During Operation Desert Storm in the early 90s, France’s decision to not support the U.S. intervention revived an old joke from the World War II era.
It has been long been said that “homebuilding is a local business” and as much as I’d like to think that Lean always transcends locality, that is not always the case. Last week during one of our LeanWeek events in Austin, the head of a drywall installation company asked about using 54” width drywall—aka “stretch board”—in lieu of standard 48” widths for 9’ ceilings. Nine foot ceilings are rampant in Austin and so many other markets these days—unless of course they are 10’.
I wrote my first article on the coming trade shortages last October about the perils and politics of immigration policy. I wrote the second one in December providing a 10-step immunization plan to protect a builder from the effects of trade shortages. I receive so much mail, pro and con, that for February I published two of the best letters and commented on them.
When I travel with my wife, or sometimes just run to the grocery, cleaners or hardware store, she frequently has to remind me, “Scott, remember, you are NOT in charge here.” Many of you fellow Leanistas know the drill. You hardly ever see a restaurant, a checkout, a meat counter at the supermarket, a parking lot or God help us a TSA line at the airport – in our out – that we could not spend 5 minutes rearranging and save folks a ton of time and money.
My December column just came out on HousingZone.com and you can read it here: http://www.housingzone.com/scott-sedam-how-do-you-lead-leader or in the Professional Builder magazine.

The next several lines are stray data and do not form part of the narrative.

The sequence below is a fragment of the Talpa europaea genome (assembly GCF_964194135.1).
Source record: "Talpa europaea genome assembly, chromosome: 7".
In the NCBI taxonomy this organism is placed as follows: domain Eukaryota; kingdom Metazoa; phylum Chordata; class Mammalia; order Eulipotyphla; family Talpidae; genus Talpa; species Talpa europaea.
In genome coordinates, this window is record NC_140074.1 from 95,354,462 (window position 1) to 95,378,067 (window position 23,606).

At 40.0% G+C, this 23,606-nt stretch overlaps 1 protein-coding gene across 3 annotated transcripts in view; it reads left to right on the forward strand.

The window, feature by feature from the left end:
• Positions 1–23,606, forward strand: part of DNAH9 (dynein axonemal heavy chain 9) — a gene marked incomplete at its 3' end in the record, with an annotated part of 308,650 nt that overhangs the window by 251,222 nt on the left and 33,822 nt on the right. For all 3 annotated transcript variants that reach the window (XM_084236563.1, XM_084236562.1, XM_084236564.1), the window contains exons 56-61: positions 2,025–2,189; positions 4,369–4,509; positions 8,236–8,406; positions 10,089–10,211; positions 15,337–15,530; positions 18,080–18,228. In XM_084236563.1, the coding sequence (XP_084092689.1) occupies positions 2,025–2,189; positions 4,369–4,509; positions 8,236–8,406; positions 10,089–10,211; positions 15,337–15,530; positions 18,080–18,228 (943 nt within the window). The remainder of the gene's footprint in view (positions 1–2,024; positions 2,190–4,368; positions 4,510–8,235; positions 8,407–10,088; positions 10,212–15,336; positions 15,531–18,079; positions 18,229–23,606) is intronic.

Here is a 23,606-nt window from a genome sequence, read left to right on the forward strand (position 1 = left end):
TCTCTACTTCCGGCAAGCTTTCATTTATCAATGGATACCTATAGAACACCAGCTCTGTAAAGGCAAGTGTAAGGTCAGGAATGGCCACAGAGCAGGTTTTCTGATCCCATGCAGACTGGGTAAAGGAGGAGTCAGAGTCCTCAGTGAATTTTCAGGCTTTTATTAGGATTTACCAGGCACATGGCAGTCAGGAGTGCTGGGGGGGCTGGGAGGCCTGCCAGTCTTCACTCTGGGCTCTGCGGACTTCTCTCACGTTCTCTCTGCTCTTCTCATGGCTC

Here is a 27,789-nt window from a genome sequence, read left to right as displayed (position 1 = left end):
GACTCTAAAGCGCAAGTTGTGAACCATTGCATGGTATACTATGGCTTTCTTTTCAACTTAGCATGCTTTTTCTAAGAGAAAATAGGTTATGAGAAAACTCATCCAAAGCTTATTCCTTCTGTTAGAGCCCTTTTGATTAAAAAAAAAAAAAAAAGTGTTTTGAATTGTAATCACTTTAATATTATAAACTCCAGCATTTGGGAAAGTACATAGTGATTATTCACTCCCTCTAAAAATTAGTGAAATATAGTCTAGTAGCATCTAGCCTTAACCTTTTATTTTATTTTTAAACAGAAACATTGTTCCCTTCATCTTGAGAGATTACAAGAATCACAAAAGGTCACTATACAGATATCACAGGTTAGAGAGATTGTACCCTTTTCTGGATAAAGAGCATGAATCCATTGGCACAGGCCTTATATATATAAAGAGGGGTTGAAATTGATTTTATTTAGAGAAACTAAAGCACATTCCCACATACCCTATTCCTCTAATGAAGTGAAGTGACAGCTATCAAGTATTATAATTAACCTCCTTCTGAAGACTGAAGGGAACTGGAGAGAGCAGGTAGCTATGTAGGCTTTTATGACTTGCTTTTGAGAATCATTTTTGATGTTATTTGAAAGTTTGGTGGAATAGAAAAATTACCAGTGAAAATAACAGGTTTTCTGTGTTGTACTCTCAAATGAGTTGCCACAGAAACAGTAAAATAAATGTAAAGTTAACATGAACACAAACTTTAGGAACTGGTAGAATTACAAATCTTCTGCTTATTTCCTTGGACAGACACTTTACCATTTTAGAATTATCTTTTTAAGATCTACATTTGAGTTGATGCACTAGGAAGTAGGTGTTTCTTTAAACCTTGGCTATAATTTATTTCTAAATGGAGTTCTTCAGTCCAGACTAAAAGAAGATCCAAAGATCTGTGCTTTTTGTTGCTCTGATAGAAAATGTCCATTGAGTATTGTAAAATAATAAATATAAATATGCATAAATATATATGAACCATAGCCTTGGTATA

I travel this country meeting with builders virtually every week and between my monthly Professional Builder article, my weekly blog on HouzingZone.com and our Lean Building Group on Linkedin.com, I hear from many more. As housing is picking up in most parts of the nation, I am beginning to hear a lot about labor shortages. Just last week I received a note from a builder lamenting how in central Florida there is a bidding war for framers and drywall contractors. I have also heard it coming out of Texas.
Todd Hallett and I are running a LeanPlan Workout session this week in Tennessee with one of my favorite builders. In the years I have known them they have grown from #11 in their market to #2 last year and this year there’s a good chance they will be #1. They are beating all the nationals. These guys truly “get it” and accomplished all this during the worst housing recession in history. As good as they are, they wanted to take it deeper, so this they engaged a total of 24 of their suppliers & trades to generate more than 300 ideas to improve plans, using our highly-structured process.
The 5th article in my series on Quality Management was just published by Professional Builder Magazine and appears concurrently on www.HousingZone.com. It is titled “10 Steps to Mastering Field Quality” and at the end of the piece I offered a PDF with all 5 of the articles in a single document. I have since been deluged with more than 30 requests sitting in my mailbox just this morning. In my 15 years writing monthly for the building industry, this is the most requested article or series I have ever done with more than 100 requests to date.
I have spoken at PCBC, the big West Coast building conference most of the past 15 years and I always enjoy it. The event has been very well-run, quality of programming is excellent, the staff is great and you can do a lot worse than hang out in downtown San Francisco for a few days. I have been there so many times that I know all of the streets and how to get around, walking or driving. I even have my favorite hotel and off-the-beaten-path restaurants. Yet as PCBC begins later this month, I will be on the other side of the country.
My son Tyler (second of 4 children), age 29, is taking a new position with a homebuilder after having two good building industry jobs in the past, both of which vanished in the housing recession. Despite the previous disappointments, he sees this as a great opportunity with a real chance to grow with a good company. It got me thinking about all the work I have done in my career, where I did well, where I screwed up, who I have hired, who I have fired, and all the people I have watched soar and those I have seen flame out.